IBIS originates from the world-wide, university-based organisation, World University Service (WUS) founded in the early 1920s.

Initially a student movement

In the beginning, WUS was involved in social activities for students in Europe. In the 1960s, the scope of work was expanded to the third world, where development projects were supported with roots in university circles, and scholarships were channelled to students.

Support to the anti-apartheid struggle

In the 1960s, Danish WUS was a branch of the National Union of Danish Students, DSF. However, as the political students' movement came to the fore, so did the wish that WUS should become more involved in international political work, initially in the form of support to the liberation movements in Southern Africa, in their struggle against the Portuguese colonial rulers and the apartheid regime.

The support to Southern Africa was carried out with funds collected by WUS and Operation One Day's Work (an annual collection campaign of high-school students in Denmark) as well as support from the Danish government. Initially, support went to Angola with focus on education and relief aid to refugee camps. Subsequently, WUS launched activities in South Africa, Namibia and Mozambique.

From WUS to IBIS

While cooperating with the liberation movements developed, the Danish WUS detached itself from the international WUS. In 1970, the Danish WUS is thus established as an independent organisation. This began the move towards changing the name to the present IBIS in 1991. The name is a symbolic reference to the ibis  bird flying from North to South feeling at home in both hemispheres.

Support to popular movements Central America

In the 1980s, IBIS – or WUS, as it was still called – began to work in Central America. This happened as the people of these countries initiated rebellion against decades of dictatorship. IBIS wanted to contribute to the process set in motion, and entered into cooperation with the new governments and popular organisations in Nicaragua, Guatemala, El Salvador and Honduras. The work revolved around local development and support to the development of civil society organisations.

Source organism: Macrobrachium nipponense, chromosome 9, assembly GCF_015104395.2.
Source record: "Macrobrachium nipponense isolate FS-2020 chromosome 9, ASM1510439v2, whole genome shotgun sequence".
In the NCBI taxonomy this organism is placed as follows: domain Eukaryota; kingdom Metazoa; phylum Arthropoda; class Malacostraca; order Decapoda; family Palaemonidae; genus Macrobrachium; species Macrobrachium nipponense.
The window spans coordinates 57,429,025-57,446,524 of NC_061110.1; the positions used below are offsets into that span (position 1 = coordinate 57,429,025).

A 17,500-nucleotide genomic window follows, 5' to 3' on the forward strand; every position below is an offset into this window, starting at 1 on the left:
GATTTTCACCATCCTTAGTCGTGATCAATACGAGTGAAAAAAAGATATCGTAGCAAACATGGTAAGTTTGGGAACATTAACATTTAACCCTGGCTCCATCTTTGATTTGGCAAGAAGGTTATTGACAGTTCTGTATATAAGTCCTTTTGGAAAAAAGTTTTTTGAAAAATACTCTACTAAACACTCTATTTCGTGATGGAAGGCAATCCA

Indigenous peoples rights

At this point in time, democratisation had yet to break through in South America. However, there was a smouldering disaffection in the population, and in 1980 IBIS initiated a project in Chile, and in 1985 Bolivia. In the 1990s, IBIS also began to cooperate with indigenous peoples in Ecuador and Peru aiming at strengthening their abilities to claim their democratic rights.

Major changes

Throughout the 90s, IBIS has undergone major changes. But is still engaged in quality education, support to civil society, and public participation in good governance. This work is rarely obvious and tangible to the casual observer. Nevertheless, these are in IBIS’ view central intervention areas to bring a society on the road to influence and sustainable development for all its citizens.

Against a background of more than 40 years of experience, IBIS is committed to the idea that through education, democratic empowerment and access to resources, even the poorest communities can make true progress on the path to development, justice and equality. Through consultation, facilitation and capacity building, IBIS plays a vital role behind the scenes, making an effort to support the creation of a just and democratic civil society in Africa and Latin America.

IBIS has observer status in OXFAM.